Had Obama called me up and asked my opinion I would have said he would lose either way. I had experience with this when my mother went through her own conspiracy phase. Mom lived in a duplex from 1986 until 2004. At one point she was convinced her next door neighbor was doing evil to her. Every time Mom left her apartment she was sure the neighbor--or the neighbor's son--was getting into her apartment, rearranging things in her bathroom, or just generally causing mischief. They were even driving her car at night when Mom slept. My brother and I attempted to talk her out of these notions. After a time, as neighbors moved in and out, her conspiracy theory got bigger: all of these neighbors were part of the same family. This family, according to Mom, was out to make her life miserable. It didn't help that my brother had the locks changed on her doors; the neighbors were still getting in her house when she was gone. One time--horrors!--they moved her bottle of hair dye.
When I talked to a psychologist about Mom he told me that by trying to reason with her I became part of the conspiracy against her. In her mind she had it all worked out. Conspiracism is pathological thinking. To most of us, if someone presents an argument against something we believe, we may listen and then say, "that's another point of view," perhaps even accept it as superior to our own belief. But to a conspiracist the person arguing with us is part of the conspiracy. It's all worked out in their heads, and sounds like the old bumper sticker joke, "Don't bother me with the facts, my mind is made up."
When Mom went into the care center in 2004 she was given anti-psychotic medications to control her combativeness, and it also ended her conspiracy talk.
The most bellicose of the loudmouths spouting the Obama birther nonsense is arrogant billionaire Donald Trump, who has an out of control ego and bullies his way into the news with loud, obnoxious pronouncements, that he's "smarter" than anyone else because he's "made billions of dollars." Unlike Obama's genteel but firm admonition not to let "silliness" and "carnival barkers" disrupt the important work of government, Trump lambastes his critics with invective. When TV host Rosie O'Donnell asked what made Donald Trump a moral compass for anyone else, he responded to her by calling her a "fat pig." Trump may be years removed from the school playground, but once a bully, always a bully.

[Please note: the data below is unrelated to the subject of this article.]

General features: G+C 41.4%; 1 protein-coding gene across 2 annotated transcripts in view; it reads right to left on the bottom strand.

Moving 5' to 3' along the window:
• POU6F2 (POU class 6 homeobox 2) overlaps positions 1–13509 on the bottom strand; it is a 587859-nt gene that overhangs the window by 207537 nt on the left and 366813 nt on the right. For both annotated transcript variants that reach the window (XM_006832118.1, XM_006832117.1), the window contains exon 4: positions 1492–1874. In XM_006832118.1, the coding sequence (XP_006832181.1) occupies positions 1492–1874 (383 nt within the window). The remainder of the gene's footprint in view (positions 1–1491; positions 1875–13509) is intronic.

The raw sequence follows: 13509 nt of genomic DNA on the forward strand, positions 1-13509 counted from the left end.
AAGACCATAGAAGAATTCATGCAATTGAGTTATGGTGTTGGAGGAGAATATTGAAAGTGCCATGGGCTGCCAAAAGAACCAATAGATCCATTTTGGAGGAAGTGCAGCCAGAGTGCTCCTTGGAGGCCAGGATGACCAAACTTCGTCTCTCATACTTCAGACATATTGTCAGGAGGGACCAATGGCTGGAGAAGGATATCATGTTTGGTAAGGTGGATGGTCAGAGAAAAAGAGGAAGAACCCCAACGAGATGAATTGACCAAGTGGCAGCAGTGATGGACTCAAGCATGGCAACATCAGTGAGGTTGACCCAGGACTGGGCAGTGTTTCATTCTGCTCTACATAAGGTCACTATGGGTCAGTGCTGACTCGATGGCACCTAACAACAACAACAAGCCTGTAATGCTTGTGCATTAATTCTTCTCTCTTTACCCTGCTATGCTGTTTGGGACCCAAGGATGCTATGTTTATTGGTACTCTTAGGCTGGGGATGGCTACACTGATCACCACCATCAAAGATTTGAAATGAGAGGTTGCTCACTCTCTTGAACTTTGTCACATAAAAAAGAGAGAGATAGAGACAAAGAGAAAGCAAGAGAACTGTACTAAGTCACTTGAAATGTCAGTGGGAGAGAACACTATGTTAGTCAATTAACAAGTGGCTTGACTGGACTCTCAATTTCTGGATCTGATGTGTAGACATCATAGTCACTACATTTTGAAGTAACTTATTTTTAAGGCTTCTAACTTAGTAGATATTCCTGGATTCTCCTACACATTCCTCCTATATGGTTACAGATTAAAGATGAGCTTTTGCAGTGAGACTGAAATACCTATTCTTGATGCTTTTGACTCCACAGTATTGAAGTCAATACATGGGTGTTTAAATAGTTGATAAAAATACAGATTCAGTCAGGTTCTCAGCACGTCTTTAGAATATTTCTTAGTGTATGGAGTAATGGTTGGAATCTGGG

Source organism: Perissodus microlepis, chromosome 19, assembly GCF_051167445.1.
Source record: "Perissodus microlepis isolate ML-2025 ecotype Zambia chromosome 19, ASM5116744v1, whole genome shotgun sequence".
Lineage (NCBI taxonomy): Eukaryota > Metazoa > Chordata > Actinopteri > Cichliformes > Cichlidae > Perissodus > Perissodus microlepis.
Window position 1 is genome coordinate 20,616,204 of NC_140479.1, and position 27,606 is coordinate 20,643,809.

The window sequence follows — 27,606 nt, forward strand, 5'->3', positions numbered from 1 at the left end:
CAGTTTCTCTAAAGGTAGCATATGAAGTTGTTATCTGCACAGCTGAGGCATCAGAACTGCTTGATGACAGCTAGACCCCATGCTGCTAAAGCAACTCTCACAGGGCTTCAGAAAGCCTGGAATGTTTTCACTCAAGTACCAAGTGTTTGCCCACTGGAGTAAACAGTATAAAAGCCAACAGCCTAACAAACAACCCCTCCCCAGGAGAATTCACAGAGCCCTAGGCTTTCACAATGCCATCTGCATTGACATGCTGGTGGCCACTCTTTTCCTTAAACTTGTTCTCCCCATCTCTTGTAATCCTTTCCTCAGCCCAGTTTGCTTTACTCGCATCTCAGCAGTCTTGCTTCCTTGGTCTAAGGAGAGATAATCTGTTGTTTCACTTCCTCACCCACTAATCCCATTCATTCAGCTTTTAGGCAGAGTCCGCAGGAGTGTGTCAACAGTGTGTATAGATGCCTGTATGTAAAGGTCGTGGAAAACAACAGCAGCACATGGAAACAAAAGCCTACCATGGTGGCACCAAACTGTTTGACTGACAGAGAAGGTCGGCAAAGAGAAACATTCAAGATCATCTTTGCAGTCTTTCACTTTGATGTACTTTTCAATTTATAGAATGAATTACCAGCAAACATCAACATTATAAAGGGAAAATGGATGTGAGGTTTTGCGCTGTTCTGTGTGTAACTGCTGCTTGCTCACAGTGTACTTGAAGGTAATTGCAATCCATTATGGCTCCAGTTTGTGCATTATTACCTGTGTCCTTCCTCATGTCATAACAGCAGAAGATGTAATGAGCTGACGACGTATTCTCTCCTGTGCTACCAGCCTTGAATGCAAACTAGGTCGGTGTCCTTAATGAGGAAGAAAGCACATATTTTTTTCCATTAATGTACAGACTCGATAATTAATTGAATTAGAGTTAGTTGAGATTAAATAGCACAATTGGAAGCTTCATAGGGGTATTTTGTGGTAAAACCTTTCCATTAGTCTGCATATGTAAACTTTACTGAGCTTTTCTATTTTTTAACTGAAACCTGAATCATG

I've written before in this blog about various conspiracies, and have gotten a lot of hits on those blogs. I've also gotten some readers who thought I was supporting their conspiracy theories, and were shocked to find out I'm not. I'll say it again: conspiracies don't work. They sound great in fiction, but in real life if you have people involved in conspiracies then someone, sooner or later, tells the truth about the conspiracy. Prisons are full of criminals ratted out by fellow conspirators. So the bigger the conspiracy, whether by government or criminals (or government criminals), conspiracies that most true believers support just aren't possible to indefinitely maintain.
But I'm preaching to the choir about that, aren't I? You don't buy into conspiracy theories, and you're nodding your head in agreement. To people who believe in conspiracies like 9/11 a plot by the U.S. government, the birther stories, alien structures on the moon and Mars, I'm just part of the total conspiracy to suppress truth.
No matter how wild, no matter how unlikely, a good conspiracy story is hard to spike. Obama had to make a decision as to what to do, but he didn't convince his critics, and it just added to the conspiracy circus.